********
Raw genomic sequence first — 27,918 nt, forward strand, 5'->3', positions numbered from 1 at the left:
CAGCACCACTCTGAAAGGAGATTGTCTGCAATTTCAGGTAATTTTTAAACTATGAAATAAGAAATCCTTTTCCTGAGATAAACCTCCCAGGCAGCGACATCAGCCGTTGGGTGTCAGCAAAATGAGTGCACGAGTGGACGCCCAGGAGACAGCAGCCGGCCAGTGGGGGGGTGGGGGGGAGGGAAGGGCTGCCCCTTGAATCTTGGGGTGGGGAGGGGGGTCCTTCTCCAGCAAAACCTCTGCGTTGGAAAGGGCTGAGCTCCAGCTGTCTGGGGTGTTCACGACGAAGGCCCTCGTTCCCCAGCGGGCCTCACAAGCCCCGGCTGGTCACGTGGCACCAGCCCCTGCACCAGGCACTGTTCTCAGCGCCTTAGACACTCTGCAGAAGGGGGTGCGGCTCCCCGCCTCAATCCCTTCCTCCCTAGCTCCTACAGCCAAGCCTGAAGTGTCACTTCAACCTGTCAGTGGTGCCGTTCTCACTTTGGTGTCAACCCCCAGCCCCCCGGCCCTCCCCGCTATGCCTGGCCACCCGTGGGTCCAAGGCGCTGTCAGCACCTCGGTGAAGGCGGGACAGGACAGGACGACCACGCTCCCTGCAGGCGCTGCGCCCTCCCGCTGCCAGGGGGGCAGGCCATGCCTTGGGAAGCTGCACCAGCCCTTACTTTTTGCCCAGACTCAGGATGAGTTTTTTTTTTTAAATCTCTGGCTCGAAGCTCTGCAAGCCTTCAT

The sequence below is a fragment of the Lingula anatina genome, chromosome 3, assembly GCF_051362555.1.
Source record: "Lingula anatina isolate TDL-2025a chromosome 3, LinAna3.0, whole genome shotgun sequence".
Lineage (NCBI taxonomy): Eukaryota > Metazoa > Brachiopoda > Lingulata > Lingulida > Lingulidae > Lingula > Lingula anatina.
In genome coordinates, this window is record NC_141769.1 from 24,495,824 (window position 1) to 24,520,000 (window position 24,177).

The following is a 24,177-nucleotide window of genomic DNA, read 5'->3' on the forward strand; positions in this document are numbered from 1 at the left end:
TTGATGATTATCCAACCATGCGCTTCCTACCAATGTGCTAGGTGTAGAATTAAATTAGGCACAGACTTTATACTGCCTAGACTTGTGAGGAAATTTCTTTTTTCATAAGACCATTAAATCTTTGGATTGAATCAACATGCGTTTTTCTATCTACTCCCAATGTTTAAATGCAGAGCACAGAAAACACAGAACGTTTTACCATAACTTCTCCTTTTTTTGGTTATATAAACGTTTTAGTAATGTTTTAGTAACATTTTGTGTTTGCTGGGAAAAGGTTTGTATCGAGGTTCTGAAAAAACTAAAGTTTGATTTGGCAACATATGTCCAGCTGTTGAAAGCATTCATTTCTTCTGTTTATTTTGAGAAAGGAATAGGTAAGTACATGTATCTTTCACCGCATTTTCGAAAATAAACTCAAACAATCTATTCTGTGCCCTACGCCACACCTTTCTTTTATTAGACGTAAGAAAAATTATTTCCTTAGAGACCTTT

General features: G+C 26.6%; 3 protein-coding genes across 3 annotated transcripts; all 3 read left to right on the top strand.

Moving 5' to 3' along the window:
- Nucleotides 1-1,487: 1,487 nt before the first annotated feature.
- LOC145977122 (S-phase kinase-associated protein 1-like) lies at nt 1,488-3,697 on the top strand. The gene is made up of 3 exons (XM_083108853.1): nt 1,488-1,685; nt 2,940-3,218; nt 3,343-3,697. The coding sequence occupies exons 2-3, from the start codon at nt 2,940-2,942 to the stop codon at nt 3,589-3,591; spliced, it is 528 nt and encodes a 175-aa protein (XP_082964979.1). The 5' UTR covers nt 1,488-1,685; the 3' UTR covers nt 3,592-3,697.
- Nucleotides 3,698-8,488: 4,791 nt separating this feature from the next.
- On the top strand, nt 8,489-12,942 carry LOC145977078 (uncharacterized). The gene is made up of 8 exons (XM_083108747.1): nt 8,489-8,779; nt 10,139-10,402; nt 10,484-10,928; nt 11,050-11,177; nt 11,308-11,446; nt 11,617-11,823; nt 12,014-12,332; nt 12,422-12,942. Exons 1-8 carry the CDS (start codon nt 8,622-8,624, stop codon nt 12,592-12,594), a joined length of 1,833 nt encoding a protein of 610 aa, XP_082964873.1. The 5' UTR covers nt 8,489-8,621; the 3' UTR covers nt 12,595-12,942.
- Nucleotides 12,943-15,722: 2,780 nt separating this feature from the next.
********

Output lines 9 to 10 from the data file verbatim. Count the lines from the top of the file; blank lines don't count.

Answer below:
General features: G+C 26.6%; 3 protein-coding genes across 3 annotated transcripts; all 3 read left to right on the top strand.

Moving 5' to 3' along the window: